The American strategy got lost in the Syrian Desert

Without a doubt, the final efforts of President Obama are focused on closing the Syrian page. The President of the States aims to achieve an agreement which he can leave to his successor. His conversation with Vladimir Putin at the G20 did not produce visible signs that Barak Obama will get out of the Syrian swamp – the foreign policy conundrum for which he gets most serious criticism in his home land. Ever since the outbreak of the crisis which is related to attempts to sabotage the project for a gas pipeline from the rich Iranian fields to the Mediterranean seaports of Syria, Obama has been blamed for a lack of strategy. “We delude ourselves in believing that we are a key player in the Middle East. There are only two sides there – one of them is Russia together with Iran and Assad. We say “No, Assad must go.” But the other side is Islamic State,” commented analyst, K.T. McFarland.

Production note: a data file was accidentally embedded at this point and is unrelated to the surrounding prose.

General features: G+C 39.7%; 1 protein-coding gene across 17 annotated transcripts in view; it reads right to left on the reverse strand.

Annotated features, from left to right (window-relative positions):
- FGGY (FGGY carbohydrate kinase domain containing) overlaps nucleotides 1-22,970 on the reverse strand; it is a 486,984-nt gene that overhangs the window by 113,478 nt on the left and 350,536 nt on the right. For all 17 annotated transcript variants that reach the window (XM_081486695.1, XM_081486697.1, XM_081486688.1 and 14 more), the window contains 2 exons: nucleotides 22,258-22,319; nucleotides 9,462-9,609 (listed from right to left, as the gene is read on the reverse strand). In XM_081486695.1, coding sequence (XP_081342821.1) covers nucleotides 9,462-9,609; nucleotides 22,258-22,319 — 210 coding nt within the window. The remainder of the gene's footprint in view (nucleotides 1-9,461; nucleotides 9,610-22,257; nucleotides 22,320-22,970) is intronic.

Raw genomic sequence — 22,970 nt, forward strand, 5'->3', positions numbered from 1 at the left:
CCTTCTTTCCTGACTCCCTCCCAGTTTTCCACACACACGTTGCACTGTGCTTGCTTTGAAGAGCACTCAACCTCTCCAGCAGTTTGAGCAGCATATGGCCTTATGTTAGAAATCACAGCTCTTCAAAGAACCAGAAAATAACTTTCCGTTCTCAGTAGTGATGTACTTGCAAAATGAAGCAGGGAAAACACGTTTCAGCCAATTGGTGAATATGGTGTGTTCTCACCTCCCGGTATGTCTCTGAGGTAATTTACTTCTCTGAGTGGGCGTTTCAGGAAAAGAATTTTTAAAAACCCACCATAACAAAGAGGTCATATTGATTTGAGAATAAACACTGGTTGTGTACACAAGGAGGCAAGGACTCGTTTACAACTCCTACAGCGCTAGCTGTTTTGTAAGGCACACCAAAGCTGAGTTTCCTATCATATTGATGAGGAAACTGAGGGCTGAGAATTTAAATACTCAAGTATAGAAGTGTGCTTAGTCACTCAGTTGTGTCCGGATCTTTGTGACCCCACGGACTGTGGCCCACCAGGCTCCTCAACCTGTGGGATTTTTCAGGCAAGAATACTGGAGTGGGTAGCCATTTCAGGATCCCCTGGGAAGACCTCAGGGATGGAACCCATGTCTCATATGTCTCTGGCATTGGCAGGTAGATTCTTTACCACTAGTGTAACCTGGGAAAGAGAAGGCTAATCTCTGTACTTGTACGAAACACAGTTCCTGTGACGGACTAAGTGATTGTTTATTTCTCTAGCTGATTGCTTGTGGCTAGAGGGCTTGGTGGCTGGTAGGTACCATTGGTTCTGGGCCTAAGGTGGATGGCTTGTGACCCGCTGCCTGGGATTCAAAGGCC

The total failure of Obama’s Syrian politics became clear when the Pentagon announced that only four or five of those trained in a special programme in support of the Syrian opposition, continue fighting. The USA invested over half a billion dollars in this programme. According to the Director of the influential private analytical agency, Stratfor, George Friedman, the explanation for the crisis is simple: the USA arms the opposition groups which, according to them, must overthrow Bashar Assad. The scenario Friedman confirms, was however, ill-written and the united jihadists ran over the Iraqi border. A huge arsenal of modern weapons made in the USA – which were a generous arming for the new Iraqi army – ended in the hands of the jihadists.